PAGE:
It wasn’t meant to be this way. When the National School system was formed in 1831, the rules stated that while the bible could be read in class, no comment was allowed in class time. Any comment from Protestant or Roman Catholic doctrine was to be conducted out of formal class time, in Sunday classes, or at Mass each Sunday. The system itself inherited the principles of the Kildare Place Society, formed in 1811, which advocated secular education, with comment on the bible the job of the clergyman, not the school master. Henry Grattan wrote in 1811:
I should recommend that in those Parish Schools the Christian religion should be taught; but that no particular description of it should form a part of their education.
This principle of keeping schools free of all interference with the particular religious tenets of any of the people in attendance was the basis of every major report on primary education from the formal easing of the Penal Laws in 1785 to the formation of the National System in 1831. The new system was not, as Breda O’Brien commented on RTÉ radio recently, to create “the perfect English child”. In fact, the Roman Catholic church embraced the new National School system, as the demise of the Kildare Place Society was a political victory for the Church. I have studied schools in Wicklow in detail during this period, and the facts counter O’Brien’s contention. Existing schools at the time could apply to come into connection with the board. The first schools in Wicklow to do so included one which was held in the nave of a Roman Catholic church in Englishtown, West Wicklow and Fr James Doyle’s enormous school at Avoca. The first school in Wicklow to receive money for a school building was St Kevin’s School at Glendalough. This was not a system the Roman Catholic church disliked.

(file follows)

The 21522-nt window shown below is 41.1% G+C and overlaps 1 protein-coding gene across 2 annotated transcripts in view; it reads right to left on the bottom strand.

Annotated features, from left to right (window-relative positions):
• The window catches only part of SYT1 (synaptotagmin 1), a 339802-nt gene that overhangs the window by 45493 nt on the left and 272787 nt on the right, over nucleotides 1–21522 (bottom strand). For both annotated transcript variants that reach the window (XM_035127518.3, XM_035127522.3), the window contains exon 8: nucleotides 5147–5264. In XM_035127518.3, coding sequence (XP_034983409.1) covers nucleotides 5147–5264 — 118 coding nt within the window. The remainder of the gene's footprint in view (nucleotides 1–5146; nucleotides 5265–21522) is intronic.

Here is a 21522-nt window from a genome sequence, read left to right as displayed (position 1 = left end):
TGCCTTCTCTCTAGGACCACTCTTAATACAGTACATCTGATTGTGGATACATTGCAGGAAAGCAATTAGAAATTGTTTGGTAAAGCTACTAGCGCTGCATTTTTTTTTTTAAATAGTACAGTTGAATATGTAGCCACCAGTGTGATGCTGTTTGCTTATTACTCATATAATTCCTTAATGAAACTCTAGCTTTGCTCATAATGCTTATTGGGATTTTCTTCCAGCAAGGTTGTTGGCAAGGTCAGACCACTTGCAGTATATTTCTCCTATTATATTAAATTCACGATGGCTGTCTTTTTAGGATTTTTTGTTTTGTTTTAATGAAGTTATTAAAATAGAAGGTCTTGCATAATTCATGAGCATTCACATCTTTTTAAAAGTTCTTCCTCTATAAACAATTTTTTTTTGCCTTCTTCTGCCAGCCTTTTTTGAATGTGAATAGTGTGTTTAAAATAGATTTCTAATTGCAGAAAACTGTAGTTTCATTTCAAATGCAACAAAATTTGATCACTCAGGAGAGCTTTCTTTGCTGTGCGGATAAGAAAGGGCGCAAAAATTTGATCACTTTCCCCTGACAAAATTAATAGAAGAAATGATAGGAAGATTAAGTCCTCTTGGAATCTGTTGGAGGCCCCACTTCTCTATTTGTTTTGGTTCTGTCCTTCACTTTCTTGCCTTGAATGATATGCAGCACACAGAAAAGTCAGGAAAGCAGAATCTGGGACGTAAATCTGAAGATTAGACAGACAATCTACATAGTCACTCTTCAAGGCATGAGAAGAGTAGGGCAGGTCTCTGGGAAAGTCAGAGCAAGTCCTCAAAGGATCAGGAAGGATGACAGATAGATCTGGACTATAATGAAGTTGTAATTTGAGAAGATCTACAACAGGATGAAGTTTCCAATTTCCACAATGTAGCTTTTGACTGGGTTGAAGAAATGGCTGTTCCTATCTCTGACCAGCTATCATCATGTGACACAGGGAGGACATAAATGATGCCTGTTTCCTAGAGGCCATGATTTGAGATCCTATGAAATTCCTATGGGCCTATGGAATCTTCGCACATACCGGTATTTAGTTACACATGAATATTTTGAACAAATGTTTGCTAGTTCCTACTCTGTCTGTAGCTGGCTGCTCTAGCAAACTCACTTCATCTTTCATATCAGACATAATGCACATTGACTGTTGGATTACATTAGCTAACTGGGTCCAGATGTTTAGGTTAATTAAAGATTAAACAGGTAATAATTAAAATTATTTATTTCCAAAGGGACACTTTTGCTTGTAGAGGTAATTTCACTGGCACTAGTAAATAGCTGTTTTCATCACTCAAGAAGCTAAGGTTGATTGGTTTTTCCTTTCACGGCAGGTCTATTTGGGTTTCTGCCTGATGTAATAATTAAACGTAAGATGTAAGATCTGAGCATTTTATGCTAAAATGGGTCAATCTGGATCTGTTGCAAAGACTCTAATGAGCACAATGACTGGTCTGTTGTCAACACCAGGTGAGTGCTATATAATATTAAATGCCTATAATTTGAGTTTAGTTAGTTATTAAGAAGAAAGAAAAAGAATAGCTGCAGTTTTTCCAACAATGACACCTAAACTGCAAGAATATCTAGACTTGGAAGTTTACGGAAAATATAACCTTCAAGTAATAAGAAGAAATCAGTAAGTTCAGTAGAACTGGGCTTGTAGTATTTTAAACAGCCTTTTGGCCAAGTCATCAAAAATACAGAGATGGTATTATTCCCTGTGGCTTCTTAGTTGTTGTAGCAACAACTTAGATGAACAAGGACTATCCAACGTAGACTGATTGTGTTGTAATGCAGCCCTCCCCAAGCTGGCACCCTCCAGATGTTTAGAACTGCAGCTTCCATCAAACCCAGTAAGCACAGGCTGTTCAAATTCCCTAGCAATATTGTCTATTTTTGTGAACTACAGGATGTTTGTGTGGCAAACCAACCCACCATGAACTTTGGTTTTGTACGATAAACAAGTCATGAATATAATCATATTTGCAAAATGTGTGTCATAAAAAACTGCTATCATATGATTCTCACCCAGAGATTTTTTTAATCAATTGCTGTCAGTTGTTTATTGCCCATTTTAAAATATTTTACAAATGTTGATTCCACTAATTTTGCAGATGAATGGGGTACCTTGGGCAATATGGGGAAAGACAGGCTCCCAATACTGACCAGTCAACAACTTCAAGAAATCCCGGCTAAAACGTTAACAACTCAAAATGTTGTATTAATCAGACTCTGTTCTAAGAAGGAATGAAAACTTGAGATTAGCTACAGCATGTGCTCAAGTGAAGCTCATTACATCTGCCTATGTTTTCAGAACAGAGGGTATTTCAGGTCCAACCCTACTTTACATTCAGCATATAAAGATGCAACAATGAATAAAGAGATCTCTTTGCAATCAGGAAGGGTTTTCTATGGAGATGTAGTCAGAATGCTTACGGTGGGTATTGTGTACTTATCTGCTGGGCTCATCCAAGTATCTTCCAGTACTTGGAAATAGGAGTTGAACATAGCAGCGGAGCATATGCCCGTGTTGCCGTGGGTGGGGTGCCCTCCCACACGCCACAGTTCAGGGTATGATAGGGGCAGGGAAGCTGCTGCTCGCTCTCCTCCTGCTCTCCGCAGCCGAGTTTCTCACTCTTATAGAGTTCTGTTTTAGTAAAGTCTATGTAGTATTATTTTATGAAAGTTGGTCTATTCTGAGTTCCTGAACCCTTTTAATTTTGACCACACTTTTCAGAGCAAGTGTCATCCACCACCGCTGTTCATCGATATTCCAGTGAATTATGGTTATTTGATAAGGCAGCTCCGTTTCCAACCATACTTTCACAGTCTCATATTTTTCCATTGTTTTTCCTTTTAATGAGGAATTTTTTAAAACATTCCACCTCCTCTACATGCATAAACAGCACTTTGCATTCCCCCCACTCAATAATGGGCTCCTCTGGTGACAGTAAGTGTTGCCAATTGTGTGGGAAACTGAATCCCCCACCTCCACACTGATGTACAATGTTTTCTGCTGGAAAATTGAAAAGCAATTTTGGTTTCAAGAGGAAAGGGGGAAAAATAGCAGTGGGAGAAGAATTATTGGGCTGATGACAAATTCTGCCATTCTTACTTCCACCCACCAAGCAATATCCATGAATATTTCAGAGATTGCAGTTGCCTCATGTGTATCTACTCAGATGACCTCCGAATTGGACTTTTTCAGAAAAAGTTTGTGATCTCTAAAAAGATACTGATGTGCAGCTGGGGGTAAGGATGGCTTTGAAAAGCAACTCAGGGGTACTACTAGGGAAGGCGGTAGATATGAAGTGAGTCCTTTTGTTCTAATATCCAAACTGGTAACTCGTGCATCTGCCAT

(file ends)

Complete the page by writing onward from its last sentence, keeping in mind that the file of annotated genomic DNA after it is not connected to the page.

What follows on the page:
Despite these early desires to have children educated in “one undivided body, under one and the same system and in the same establishments“, the churches slowly but persistently moved education towards a denominational system. Early requirements for having support from both communities for establishing a National School were quietly dropped. The Church of Ireland, then the Established Church of state, was sore to have lost the battle on who controlled schools, and continued with the Kildare Place Society, which became the Church Education Society, until money dried up in the 1860s. By this time many of these schools had joined the National System as well. By 1900, the Catholic Bishops reported that the system was “as denominational almost as we could desire”. If things were this good for the Church under British rule, by the time of independence, they got better again. The Church gained ownership and control of most of the teacher training colleges and primary schools. The supreme importance of religious instruction in primary education was enshrined in the infamous Rule 68, still in existence [See image, from PDF].
Time for Change
The legacy of church involvement in primary education manifests itself in many ways. The primacy of religious instruction, on paper at least, means that significant proportions of the school day are given over to religious instruction, and this is accentuated in years where children undertake Communion or Confirmation. This time is meant to be fixed, so that according to Rule 69, children opting for a secular education can be removed. No options are detailed for what happens with such children, and the practicalities of this rule are almost impossible to manage. While the teacher is contractually obliged to give religious instruction, many primary teachers I have spoken to say that there simply isn’t time in the packed school curriculum to afford religious instruction its full time. This was long before Minister Ruairi Quinn’s recent advice to spend more time on maths and literacy and less on religion.